Must God's eternal plan also be immutable?

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Must God's eternal plan be immutable? I think the short answer to that is we have to ask what we mean by eternal and what we mean by immutable. And if we take the sort of Boethian definition of eternity, where we talk about eternity as fullness of life present at every moment, this idea that to God every when is now, God's plan is immutable in the sense that God is sovereign, that things will not work out the way other than they will not work out in some way other than God knows that they will work out, but I think when we take that view it also allows us to kind of back away from a hard determinism in such a way that there is a dynamism in we can say God's plan is both God's plan is certain, but it is not static, we could say. So, for example, I think when we talk about this we have to consider the notion in the Old Testament of God's changelessness. It's not God being changeless in the Old Testament is not about God being ontologically static. It's about God's faithfulness as a person; it's about God's trustworthiness in delivering on his promises to his people. So, I think the point when we talk about God's plan being immutable, God's eternal plan being immutable, is that we are saying that God is committed to doing what is best, as he knows it, for everything including his people that he has made. And because he is the Maker and he is the overseer of history, things will work out the way he has designed them to work out, but that does not necessitate a sort of micro-managerial view of providence.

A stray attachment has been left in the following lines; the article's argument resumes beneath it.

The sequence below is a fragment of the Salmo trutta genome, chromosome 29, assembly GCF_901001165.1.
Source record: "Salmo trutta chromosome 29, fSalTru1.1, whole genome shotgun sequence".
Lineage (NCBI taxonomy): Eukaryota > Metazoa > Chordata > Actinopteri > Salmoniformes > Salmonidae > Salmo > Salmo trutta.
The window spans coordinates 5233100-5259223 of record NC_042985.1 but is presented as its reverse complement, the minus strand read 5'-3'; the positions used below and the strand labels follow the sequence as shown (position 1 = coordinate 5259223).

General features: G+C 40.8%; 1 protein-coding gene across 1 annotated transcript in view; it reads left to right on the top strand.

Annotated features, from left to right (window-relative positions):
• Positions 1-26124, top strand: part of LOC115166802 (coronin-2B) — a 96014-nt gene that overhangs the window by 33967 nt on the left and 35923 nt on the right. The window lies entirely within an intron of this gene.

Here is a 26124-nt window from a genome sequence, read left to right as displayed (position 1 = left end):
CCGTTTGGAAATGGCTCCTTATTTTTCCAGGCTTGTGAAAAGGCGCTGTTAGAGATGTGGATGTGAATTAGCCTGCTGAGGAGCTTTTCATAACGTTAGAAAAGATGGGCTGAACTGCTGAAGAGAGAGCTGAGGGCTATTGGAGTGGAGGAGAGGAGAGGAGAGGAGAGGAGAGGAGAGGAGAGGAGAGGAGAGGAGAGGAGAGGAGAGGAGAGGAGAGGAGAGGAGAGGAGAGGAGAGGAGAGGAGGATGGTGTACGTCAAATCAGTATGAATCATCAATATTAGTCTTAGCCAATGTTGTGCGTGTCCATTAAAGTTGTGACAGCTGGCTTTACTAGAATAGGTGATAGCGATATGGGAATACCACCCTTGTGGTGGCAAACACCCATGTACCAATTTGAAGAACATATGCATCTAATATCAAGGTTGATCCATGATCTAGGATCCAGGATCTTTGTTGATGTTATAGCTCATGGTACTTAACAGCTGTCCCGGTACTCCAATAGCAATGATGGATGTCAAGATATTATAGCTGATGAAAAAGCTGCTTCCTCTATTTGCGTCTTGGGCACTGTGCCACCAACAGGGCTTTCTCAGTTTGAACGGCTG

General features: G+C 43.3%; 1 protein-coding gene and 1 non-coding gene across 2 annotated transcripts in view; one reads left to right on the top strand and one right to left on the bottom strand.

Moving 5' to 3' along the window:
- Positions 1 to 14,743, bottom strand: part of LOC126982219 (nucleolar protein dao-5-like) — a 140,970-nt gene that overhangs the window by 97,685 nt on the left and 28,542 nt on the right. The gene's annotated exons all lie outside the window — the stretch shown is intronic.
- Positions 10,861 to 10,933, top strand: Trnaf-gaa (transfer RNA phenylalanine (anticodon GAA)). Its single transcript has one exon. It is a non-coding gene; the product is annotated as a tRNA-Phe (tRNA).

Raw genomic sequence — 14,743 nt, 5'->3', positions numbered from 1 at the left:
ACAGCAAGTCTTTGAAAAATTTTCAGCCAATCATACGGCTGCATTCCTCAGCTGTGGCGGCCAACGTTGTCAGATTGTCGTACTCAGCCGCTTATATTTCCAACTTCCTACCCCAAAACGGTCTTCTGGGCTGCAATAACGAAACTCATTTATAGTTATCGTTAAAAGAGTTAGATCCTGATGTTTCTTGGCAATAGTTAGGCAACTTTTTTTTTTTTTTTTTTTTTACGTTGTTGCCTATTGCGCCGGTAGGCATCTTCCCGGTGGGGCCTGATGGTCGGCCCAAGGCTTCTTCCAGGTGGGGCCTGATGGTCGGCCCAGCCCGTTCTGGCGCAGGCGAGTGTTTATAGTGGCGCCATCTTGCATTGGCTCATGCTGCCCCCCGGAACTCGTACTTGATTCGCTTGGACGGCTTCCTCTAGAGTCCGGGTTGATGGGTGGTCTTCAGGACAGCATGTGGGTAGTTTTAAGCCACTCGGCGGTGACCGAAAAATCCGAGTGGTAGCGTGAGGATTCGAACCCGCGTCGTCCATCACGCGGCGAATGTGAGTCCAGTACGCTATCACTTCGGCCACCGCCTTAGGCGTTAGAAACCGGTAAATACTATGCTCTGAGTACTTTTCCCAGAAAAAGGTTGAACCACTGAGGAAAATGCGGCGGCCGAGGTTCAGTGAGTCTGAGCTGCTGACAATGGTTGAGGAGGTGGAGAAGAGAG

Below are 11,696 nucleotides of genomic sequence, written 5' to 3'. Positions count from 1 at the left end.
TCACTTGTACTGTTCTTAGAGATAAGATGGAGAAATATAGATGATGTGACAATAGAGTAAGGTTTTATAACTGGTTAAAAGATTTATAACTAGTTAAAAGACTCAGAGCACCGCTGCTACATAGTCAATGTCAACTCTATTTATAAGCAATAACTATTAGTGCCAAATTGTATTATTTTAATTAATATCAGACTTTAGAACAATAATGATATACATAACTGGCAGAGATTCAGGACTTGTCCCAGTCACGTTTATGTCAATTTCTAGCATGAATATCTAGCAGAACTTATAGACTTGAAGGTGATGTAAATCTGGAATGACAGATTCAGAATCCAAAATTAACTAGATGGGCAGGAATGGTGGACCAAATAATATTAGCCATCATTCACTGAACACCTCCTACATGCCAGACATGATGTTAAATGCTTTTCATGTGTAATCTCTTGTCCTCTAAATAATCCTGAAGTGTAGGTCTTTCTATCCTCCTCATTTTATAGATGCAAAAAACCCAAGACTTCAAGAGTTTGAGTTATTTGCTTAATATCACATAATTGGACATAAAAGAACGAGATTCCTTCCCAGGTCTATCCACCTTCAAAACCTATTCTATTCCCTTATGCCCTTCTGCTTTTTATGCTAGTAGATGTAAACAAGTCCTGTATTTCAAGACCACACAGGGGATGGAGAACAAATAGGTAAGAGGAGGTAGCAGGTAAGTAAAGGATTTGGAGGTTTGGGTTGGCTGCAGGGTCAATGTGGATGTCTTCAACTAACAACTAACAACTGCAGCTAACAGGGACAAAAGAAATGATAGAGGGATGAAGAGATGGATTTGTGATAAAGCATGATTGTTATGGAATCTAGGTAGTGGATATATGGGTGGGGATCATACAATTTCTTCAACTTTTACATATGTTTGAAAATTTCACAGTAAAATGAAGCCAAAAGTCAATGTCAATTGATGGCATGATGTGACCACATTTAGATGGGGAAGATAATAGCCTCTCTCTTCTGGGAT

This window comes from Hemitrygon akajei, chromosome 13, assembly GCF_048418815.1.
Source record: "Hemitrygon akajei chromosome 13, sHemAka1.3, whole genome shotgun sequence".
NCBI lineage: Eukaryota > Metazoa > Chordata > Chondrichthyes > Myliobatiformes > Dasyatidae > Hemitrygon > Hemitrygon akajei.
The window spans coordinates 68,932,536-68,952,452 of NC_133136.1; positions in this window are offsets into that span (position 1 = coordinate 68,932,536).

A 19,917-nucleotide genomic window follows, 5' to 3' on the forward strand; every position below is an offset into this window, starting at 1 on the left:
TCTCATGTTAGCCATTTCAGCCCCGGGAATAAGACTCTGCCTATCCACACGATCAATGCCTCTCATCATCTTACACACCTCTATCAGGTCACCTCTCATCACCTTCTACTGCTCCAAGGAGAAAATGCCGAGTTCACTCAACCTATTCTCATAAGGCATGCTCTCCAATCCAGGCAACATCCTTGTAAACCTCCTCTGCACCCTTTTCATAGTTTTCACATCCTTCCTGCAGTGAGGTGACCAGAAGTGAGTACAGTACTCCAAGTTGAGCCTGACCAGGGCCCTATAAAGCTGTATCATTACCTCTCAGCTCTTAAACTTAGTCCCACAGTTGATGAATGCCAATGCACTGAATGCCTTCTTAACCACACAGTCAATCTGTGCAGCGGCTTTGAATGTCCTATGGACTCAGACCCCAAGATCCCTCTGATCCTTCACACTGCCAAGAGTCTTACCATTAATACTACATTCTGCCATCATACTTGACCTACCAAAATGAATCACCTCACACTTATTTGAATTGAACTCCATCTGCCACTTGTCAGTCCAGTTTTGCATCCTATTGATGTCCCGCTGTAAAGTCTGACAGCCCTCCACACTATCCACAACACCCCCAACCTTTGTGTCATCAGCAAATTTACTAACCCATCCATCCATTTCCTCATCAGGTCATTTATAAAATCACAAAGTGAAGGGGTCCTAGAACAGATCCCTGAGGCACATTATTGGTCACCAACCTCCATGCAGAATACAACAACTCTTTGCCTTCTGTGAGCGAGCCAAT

Answer by Dr. Carey Vinzant